(Note: The information below is applicable to Access 2010 web databases. It may not be correct Access 2013 web apps. See the following link for further information: http://rogersaccessblog.blogspot.com/2013/12/access-web-databases-2010-vs-2013.html)
In this blog series, I'm discussing how to convert an existing Access application to a web application (the series starts here: How Can I Put My Access Database On The Web?). As with any database project, I'm starting with the data.
When I attempted to upload my existing tables into SharePoint, I got a number of errors (Uploading the Data to SharePoint). I dealt with some of them (primary keys and unique indexes) in my last post (How can I create a Compound Unique Index?). I discussed errors in creating relationships in a web application (Creating Relationships). Last time, I talked about loading the tables into SharePoint (Uploading To SharePoint).
This time, I want to take a look at the tables in SharePoint itself. It's not really necessary. You can and should do everything you need to do in Access. However, viewing your application in SharePoint can be instructive.
Go to File > Info:
And click the link. The opening screen will look like this:
The Design With Access link will allow you to make changes to the application in Access. I should point out here that you should always make any changes in Access and not directly in SharePoint. You can easily mundge your database into uselessness. Clicking the link will download a new copy of the application (with an ACCDW extension) to your hard drive. Make your changes and then save it back to SharePoint.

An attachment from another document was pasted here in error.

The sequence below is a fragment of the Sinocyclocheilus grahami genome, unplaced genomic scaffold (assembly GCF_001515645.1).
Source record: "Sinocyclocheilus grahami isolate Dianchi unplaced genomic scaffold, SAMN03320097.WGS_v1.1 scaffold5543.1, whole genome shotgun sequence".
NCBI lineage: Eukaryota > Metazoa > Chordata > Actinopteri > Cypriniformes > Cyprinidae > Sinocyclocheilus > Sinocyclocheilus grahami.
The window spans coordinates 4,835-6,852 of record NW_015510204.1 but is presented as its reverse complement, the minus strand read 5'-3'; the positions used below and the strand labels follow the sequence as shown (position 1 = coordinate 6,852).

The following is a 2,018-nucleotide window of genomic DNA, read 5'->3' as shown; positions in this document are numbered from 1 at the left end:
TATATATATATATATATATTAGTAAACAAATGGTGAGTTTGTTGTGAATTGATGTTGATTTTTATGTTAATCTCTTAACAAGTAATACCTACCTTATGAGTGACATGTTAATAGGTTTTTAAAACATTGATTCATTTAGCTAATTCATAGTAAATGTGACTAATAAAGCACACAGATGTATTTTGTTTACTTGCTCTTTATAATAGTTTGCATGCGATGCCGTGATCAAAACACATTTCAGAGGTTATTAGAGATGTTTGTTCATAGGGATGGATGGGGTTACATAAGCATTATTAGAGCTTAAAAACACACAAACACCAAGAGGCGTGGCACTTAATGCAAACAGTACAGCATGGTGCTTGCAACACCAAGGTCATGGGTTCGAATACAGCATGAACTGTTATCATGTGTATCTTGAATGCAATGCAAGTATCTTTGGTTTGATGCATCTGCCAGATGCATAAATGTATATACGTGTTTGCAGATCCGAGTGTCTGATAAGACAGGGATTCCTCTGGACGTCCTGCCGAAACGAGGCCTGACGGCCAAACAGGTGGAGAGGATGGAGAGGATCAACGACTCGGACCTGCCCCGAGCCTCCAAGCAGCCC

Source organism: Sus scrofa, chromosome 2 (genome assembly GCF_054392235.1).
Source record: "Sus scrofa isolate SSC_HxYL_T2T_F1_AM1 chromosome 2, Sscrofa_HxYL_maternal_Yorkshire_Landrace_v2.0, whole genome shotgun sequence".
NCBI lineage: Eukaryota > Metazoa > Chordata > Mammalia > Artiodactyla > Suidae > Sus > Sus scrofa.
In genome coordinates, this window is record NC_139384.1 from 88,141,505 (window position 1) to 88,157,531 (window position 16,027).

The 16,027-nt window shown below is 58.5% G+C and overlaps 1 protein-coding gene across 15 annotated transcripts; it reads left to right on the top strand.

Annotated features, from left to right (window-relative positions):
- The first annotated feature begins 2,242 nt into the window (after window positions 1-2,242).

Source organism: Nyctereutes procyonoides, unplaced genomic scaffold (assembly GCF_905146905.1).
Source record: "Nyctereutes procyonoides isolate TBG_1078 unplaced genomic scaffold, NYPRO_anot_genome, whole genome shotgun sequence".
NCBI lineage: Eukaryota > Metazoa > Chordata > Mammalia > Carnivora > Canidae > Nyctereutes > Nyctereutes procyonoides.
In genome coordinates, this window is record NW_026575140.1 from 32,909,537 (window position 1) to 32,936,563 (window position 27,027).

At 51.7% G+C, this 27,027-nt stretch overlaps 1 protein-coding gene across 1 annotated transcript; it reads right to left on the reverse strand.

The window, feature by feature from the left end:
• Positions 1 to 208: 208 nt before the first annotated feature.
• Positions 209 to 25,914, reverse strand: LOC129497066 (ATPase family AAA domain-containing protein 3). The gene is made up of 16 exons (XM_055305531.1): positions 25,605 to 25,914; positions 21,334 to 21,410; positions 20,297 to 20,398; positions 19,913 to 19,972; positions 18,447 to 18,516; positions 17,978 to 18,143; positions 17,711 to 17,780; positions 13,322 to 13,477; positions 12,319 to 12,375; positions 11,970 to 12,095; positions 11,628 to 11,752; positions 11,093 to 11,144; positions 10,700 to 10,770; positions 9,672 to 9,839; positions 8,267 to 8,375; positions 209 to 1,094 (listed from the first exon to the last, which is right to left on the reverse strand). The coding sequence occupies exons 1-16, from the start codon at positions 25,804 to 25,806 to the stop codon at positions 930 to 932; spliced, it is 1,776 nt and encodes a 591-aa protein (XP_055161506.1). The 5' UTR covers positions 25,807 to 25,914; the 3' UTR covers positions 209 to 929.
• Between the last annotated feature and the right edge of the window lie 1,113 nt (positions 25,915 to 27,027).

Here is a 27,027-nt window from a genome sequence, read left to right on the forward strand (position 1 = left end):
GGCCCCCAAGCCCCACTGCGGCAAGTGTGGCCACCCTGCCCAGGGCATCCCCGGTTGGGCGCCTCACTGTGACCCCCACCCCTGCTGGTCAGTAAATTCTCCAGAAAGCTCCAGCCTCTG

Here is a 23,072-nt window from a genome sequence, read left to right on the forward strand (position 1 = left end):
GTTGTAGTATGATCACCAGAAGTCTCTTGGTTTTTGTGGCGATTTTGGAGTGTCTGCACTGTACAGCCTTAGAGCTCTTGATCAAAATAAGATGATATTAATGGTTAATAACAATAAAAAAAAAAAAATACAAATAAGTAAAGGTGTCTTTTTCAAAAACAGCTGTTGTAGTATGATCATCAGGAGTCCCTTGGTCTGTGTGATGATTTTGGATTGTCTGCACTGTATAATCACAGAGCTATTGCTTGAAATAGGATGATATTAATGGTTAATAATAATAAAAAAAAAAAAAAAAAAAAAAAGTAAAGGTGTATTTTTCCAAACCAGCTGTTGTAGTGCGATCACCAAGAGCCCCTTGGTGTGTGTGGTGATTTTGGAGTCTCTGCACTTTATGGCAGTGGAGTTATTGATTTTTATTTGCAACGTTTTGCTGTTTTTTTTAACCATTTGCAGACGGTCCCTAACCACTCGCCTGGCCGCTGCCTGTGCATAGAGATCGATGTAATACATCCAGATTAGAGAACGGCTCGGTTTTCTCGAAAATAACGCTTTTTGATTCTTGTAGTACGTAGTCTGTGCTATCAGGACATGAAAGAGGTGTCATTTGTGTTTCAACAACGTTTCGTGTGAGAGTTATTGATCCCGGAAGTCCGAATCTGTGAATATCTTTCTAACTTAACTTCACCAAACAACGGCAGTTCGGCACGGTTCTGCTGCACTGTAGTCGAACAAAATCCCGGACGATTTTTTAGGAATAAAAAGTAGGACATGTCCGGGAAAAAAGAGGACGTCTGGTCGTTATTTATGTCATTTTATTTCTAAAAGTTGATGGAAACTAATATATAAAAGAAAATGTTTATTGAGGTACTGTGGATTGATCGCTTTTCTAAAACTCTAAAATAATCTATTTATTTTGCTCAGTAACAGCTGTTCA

If you want to delete the application, under Settings, click the Delete This Site link. You won't do this often with a production database, of course, but if you're experimenting, you might need to do this. In the course this series, I did it quite a lot.
I can look at my table properties as well. Navigate to your lists/table by going to a URL like so:
You should see your table/list in datasheet view. Click the List Settings button on the List tab of the SharePoint Ribbon.
Clicking AuthorID, I can view the properties of that table:
From this, I can see that all the properties I set up in Access – including the relationships – made the transition to SharePoint. However, I want to re-emphasize that although you can view your tables in SharePoint, you should never modify them there. With Access Services, everything begins and ends in Access.
Next my next post (Other Compatibility Errors), I'll finish up the data portion of this series by looking at other data related issues that you need to watch out for.